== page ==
Like most presidents before President Obama is issuing pardons and commuting sentences in his last days in office.
Obama has commuted more sentences than the last 12 presidents combined. That’s not necessarily a bad thing. Out of the 1,385 since 2014 540 were serving life sentences for low-level drug offenses. As usual pardons and commutations can be controversial.
The most controversial of Obama’s commutations is the one for Chelsea Manning, an Army private convicted of leaking a large amount of diplomatic and military documents to WikiLeaks.
Julian Assange promised in the past to allow himself to be extradited to the U.S. to face charges if Manning was freed from prison. We’ll have to wait and see if he’s a man of his word. The Obama administration said that was not a factor in their decision to free Manning. I believe that as I wouldn’t trust Assange either.
The president felt her sentencing, 35 years, was too harsh and that after seven years she had served enough time. The administration compared it her case to Eric Snowden’s, who fled the country. In contrast Manning took responsibility and expressed remorse for her crime. There is no evidence that Manning’s leaks threatened American lives. Manning’s 35-year prison sentence was the harshest ever imposed for a leak conviction.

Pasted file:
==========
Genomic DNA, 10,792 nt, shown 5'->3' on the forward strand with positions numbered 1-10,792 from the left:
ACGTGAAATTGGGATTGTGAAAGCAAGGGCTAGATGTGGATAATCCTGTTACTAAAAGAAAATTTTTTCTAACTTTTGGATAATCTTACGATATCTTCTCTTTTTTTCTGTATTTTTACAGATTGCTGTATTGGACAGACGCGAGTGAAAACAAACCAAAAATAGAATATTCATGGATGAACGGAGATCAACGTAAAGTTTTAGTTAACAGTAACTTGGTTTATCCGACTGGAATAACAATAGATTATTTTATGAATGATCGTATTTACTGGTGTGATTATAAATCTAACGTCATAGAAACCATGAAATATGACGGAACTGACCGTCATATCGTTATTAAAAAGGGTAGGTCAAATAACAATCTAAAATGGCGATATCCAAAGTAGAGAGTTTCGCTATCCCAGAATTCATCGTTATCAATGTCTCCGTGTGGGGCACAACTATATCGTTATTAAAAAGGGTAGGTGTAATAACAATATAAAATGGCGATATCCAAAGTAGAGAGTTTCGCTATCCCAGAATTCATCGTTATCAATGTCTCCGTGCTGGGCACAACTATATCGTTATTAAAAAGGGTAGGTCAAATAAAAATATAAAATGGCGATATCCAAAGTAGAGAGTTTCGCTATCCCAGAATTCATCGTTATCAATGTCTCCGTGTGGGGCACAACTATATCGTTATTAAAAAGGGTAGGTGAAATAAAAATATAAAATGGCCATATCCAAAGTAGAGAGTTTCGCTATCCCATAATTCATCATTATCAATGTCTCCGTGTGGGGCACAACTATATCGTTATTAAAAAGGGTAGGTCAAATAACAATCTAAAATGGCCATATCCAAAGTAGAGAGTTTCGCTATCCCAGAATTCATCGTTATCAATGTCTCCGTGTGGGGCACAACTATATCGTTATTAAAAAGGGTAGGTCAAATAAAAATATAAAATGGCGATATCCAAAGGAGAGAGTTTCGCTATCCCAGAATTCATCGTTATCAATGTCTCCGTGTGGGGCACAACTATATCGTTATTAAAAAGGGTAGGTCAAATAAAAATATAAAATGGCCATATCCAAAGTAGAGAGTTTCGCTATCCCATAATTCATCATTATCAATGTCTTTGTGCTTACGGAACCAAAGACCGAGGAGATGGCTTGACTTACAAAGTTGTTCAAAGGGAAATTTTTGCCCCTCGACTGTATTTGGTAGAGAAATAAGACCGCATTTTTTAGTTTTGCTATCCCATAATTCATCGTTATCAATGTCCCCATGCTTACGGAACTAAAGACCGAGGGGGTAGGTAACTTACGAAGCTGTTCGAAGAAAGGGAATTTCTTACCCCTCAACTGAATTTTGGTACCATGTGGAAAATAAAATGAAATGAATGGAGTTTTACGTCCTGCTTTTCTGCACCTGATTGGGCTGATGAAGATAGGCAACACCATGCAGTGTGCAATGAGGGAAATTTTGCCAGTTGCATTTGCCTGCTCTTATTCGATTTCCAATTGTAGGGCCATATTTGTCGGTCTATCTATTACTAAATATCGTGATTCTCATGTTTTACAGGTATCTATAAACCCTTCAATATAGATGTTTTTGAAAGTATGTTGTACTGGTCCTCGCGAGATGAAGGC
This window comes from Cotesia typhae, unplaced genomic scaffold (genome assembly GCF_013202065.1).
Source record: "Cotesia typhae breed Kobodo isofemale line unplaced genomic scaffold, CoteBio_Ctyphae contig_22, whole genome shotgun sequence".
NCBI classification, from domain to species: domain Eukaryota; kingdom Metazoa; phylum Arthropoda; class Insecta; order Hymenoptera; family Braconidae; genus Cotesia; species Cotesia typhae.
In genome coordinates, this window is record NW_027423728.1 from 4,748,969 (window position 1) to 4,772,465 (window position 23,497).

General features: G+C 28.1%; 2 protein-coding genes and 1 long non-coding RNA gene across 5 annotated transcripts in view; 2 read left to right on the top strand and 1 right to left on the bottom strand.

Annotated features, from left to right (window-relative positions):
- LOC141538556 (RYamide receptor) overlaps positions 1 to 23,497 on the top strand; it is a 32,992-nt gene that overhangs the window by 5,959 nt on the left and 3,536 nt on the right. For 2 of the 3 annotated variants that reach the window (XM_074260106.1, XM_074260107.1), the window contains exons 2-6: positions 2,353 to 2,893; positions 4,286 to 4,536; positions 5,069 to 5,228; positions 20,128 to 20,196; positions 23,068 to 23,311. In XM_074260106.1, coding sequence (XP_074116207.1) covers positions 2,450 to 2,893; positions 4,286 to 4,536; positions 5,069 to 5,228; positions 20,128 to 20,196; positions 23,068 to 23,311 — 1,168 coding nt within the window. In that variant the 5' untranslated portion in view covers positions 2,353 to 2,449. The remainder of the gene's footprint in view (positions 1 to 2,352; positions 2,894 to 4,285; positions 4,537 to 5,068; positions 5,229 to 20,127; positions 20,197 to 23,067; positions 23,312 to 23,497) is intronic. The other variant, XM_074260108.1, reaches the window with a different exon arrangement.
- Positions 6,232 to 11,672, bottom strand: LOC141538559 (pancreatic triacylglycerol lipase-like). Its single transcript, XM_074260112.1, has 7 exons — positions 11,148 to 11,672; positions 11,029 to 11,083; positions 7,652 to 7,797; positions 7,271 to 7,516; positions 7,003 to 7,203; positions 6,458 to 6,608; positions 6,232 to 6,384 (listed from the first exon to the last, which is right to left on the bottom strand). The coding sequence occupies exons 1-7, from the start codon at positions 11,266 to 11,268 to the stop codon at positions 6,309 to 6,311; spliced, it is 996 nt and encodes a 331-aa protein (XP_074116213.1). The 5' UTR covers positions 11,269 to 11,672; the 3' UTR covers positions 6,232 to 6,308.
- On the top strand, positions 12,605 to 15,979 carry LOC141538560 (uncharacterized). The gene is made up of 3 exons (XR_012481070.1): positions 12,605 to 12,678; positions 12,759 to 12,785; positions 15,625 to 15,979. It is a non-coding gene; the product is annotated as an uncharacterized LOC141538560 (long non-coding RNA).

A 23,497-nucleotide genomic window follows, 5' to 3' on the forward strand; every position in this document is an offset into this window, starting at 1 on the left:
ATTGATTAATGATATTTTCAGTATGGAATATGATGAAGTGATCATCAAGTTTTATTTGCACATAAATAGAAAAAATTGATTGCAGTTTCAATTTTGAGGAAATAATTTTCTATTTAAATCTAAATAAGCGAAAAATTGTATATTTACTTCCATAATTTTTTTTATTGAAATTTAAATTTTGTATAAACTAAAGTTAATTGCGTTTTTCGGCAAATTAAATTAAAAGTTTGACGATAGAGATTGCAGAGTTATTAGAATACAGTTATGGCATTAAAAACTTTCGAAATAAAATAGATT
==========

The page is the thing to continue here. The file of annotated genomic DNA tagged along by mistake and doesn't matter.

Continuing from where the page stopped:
Predictably Republicans are upset. Their first argument is that this will set a precedent that in future those who compromise national security will not face consequences. That’s a dumb argument. First off, Obama won’t be around to commute sentences. Second, who wants to face seven years in a military prison?
The United Nations special rapporteur on torture called her treatment “cruel, inhuman and degrading.” Manning is a transgender who went by Bradley at the time of conviction. She was kept in solitary confinement for the first year of her incarceration and she’s tried to kill herself twice. I don’t see how anyone can say she didn’t suffer consequences for her actions.
The hypocrisy is that those upset with Manning turn a blind eye to the Republicans use of emails leaked by WikiLeaks. They often argue that we should look at the contents of the leaks more than the fact they were leaked, or who hacked and leaked them. With that argument maybe they should look at the contents of Manning’s leaks which exposed the military for killing civilians, journalists, and the abuses of detainees by Iraqi military officers.
Manning’s conviction stands. She is guilty. It’s not a good crime. Neither is using material hacked by foreign spies so you can assume the highest office in the land. A president who is at the very least complicit with that foreign power and unable to recognize the transgression, or even criticize the foreign leader, bothers me much more than what Manning has done.
I don’t feel like my life is in any danger by what Manning revealed nor do I feel threatened by her freedom.
I can’t say the same about Donald Trump sitting in the Oval Office.
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